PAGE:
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HIV-1 Genetic Variation in Infected Individuals

Frank Maldarelli

1 Collaborator(s)

Funding source

National Cancer Institute (NIH)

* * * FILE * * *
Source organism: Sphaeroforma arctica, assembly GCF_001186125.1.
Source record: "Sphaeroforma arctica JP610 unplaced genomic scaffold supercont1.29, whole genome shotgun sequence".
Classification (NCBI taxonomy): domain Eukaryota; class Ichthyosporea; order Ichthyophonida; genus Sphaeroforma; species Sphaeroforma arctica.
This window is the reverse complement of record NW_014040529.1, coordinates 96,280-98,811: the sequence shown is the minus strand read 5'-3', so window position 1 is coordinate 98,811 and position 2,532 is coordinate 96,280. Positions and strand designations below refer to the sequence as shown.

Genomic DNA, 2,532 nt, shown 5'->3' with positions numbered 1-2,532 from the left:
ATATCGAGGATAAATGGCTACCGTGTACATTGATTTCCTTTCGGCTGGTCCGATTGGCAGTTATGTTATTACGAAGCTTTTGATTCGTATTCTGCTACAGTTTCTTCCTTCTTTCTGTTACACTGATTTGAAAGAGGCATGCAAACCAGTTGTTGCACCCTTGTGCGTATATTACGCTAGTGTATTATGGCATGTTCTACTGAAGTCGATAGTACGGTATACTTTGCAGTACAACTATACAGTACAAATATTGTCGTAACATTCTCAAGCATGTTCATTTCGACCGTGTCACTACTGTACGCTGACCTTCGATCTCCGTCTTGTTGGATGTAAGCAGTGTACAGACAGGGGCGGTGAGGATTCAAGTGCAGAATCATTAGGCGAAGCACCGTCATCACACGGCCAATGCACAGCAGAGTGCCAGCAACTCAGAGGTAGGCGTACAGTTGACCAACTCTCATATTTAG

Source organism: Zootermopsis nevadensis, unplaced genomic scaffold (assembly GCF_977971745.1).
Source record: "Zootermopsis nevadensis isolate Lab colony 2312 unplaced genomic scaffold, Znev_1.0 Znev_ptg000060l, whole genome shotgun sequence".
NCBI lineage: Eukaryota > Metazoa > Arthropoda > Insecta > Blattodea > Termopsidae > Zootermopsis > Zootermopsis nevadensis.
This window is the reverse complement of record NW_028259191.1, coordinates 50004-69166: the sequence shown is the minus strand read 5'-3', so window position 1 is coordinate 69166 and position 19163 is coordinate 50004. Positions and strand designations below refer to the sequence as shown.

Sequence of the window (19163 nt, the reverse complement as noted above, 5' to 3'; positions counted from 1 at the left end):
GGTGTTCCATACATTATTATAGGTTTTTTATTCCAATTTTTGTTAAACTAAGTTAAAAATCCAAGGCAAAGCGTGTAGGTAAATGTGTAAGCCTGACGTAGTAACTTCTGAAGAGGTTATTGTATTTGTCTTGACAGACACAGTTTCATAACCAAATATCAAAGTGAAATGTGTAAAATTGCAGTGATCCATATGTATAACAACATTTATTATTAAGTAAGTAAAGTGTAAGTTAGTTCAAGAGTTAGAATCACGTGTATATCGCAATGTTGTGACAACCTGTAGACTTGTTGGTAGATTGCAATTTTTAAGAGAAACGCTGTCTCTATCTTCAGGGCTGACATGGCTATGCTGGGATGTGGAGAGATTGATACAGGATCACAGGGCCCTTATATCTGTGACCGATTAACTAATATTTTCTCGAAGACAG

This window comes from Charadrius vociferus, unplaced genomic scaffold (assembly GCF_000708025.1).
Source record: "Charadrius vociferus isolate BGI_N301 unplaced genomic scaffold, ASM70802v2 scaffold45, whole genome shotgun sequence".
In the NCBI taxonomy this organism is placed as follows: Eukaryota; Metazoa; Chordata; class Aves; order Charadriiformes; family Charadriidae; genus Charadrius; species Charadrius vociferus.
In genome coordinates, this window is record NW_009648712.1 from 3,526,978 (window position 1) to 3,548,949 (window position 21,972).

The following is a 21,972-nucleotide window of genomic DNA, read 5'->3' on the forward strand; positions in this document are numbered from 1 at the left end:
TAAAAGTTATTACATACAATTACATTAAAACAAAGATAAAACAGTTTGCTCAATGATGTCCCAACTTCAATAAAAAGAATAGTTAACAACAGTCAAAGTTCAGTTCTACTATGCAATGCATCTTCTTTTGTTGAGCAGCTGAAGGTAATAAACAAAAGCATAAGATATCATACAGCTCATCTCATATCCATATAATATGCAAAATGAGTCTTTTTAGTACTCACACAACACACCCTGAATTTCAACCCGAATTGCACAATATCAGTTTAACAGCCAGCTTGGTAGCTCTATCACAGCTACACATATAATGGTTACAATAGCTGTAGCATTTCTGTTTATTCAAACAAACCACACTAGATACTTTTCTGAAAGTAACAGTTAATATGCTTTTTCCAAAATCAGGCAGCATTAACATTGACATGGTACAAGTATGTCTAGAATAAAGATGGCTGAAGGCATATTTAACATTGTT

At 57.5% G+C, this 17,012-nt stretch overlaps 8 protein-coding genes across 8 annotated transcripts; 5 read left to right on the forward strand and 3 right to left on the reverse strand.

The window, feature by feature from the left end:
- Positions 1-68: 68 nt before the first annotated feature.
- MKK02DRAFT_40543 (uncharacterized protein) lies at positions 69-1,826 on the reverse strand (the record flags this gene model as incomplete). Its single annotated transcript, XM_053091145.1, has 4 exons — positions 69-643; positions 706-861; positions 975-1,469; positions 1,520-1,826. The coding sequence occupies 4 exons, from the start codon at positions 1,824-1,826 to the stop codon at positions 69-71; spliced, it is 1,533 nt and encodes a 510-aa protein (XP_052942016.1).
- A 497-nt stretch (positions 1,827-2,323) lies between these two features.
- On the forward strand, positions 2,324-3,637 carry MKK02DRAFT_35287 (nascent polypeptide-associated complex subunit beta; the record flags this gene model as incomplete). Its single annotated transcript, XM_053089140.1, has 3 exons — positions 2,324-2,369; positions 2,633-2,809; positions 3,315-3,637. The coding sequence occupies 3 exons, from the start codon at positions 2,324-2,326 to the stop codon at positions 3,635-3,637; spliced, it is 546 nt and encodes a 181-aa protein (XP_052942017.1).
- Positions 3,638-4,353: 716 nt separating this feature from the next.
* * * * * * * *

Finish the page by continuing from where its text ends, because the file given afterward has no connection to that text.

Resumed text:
We are using the single-genome sequencing (SGS) technology we developed previously to analyze and understand the accumulation of genetic variation in gag/pol and env. We have made significant advances in additional assay development and have extended studies to a number of different patient groups, including chronically infected patients, both naive and on therapy, as well as in primary and early human immunodeficiency virus (HIV) infection (in collaboration with J. Margolick, E. Daar, and S. Kottilil), and in long-term nonprogressors (in collaboration with Mens). As a result, we are obtaining a more comprehensive picture of HIV genetic variation in vivo in the presence or absence of drug resistance. We have expanded analytic approaches to HIV population genetics using SGS and we have developed new technologies. The SGS approach, as developed in the DRP, is rapidly becoming the standard approach to investigate HIV populations, with a number of groups and large networks employing the technique, notably the Center for HIV/AIDS Vaccine Immunology (CHAVI). We continue to investigate the utility of the approach, and expand applications. We have collaborated with M. Jordan to compare HIV population structure as determined by SGS or standard cloning methodologies. The results demonstrate concordance between methods but also identify certain discrepancies requiring additional study. We have also collaborated with W.-S. Hu in an in-depth investigation of intersubtype recombination, demonstrating adaptive effects at distant sites. As resistance to integrase inhibitors increases, and NIH clinics are enrolling more such patients, we are preparing to extend SGS to study the integrase sequence as well. The DRP is also developing new technologies to investigate HIV-1 genetic variation. With the Translational Research Unit we have investigated the use of investigating massively parallel pyrosequencing techniques (to study HIV population genetics. Although such ultra-deep technology has been used to study HIV-1, the utility of the approach remains uncertain, because it is not clear whether the approach can accommodate a highly genetically diverse virus population and yield accurate phylogenetic data. The DRP has an extensive database of single-genome sequences from a large cohort of well-characterized patients. These single-genome sequences will provide the gold standard to compare results of pyrosequencing and determine the utility of massively parallel sequencing in genetic analysis of HIV-1 populations. We have also developed useful quality control procedures. In initial studies, we identified improvements that are essential to prevent assay-induced recombination; these optimization procedures enable pyrosequencing to be used reliably to investigate recombination and epistasis in genetically diverse populations. We are also investigating the use additional next generation sequencing approaches, including Illumina technology to obtain fine structure analysis of HIV populations in vivo. In efforts to expand our capability to perform next generation sequencing, we have obtained additional IATAP funds to acquire digital droplet PCR instrument, which will expand our capability for quantification of viral nucleic acids, We are collaborating with the Translational Research Unit to adapt dd PCR technology to sequence HIV amplified in the ddPCR process. This advance will significantly expand our single genome sequencing capability. Understanding of the expansion of genetic diversity following infection from a genetically limited to a highly diverse population has useful implications for applicability in understanding the HIV epidemic. Based on our understanding of genetic variation in acute and chronically infected individuals, we developed a new bioinformatics algorithm to discriminate between recently and chronically infected individuals based exclusively on population-based commercial genotyping data. Development of this algorithm has yielded the invention report EIR #238-2009. Field testing is currently in development, and we anticipate that this technique will be of broad epidemiologic utility in investigating incidence rates of HIV-1 infection. The development of these techniques has led to new insights in HIV population dynamics in understanding the effects of antiretroviral therapy, the nature of replication in natural suppression of HIV, and population dynamics of non-subtype B HIV populations. The nature of HIV-1 populations in patients undergoing antiretroviral therapy remains uncertain, and we are conducting an extensive genetic analysis of HIV-1 before and after initiation of antiretroviral therapy (completed Protocol 97-I-0082, new Protocol 08-I-0221). These results will yield new information regarding the nature and timing of genetic bottlenecks occurring during antiretroviral therapy. Analysis of HIV-1 sequences at relatively low viremia has been limited by technical issues in amplifying the relatively few HIV-1 sequences present in plasma during therapy. We have successfully adapted the SGS procedure to obtain acceptable numbers of sequences from patients suppressed on antiretroviral therapy. In collaboration with M. Polis and D. Persaud (NIH Bench to Bedside Award, 2006), we are analyzing genetic variation in patients enrolled in Protocol 97-I-0082 (now 08-I-0221; F. Maldarelli, PI) who have been suppressed on antiretroviral therapy for prolonged (greater than 8 y) periods. Initial analyses demonstrate that HIV does not undergo a genetic bottleneck upon initiation of antiretroviral therapy; despite 100-10,000 fold decline in levels of peripheral viremia, no significant decreases in genetic diversity were detected in the first 1-2 y of therapy. These data indicate common source of virus infecting short lived cells (responsible for greater than 90-99% of virus produced prior to therapy) and longer lived cells (responsible for virus produced 1-2 years after therapy is initiated). After prolonged therapy, emergence of predominant clones (as previously noted by Bailey et al.) was detected in the majority (7/8) patients. These data suggest that the non-clonal populations slowly decayed over time or that the clonal population increased by cellular expansion. We are also applying population genetics approaches to quantify the emergence of drug resistance mutations in rebound viremia in patients undergoing antiretroviral therapy. We are specifically investigating the relative roles of mutation and selection in development of resistance to AZT and NNRTI, as well as quantifying the role of APOBEC mediated mutations in the emergence of the M184I mutation conferring resistance to 3TC, FTC, and ddI. We are collaborating with A. Pau and H.C. Lane on a new study of HIV drug resistance in individuals undergoing antiretroviral therapy. We will be using the laboratory techniques and analytic approaches we have developed within the DRP to investigate mechanisms of resistance in clinical samples. We are collaborating with M. Kearney and J. Mellors to conduct an indepth analysis of HIV population genetics using sequencing data they generated from the ACTG 5142. Finding from this analysis will provide new information regarding position specific genetiv variation in HIV RT. [Corresponds to Project 3 in the October 2011 site visit report of the Clinical Retrovirology Section, HIV Drug Resistance Program]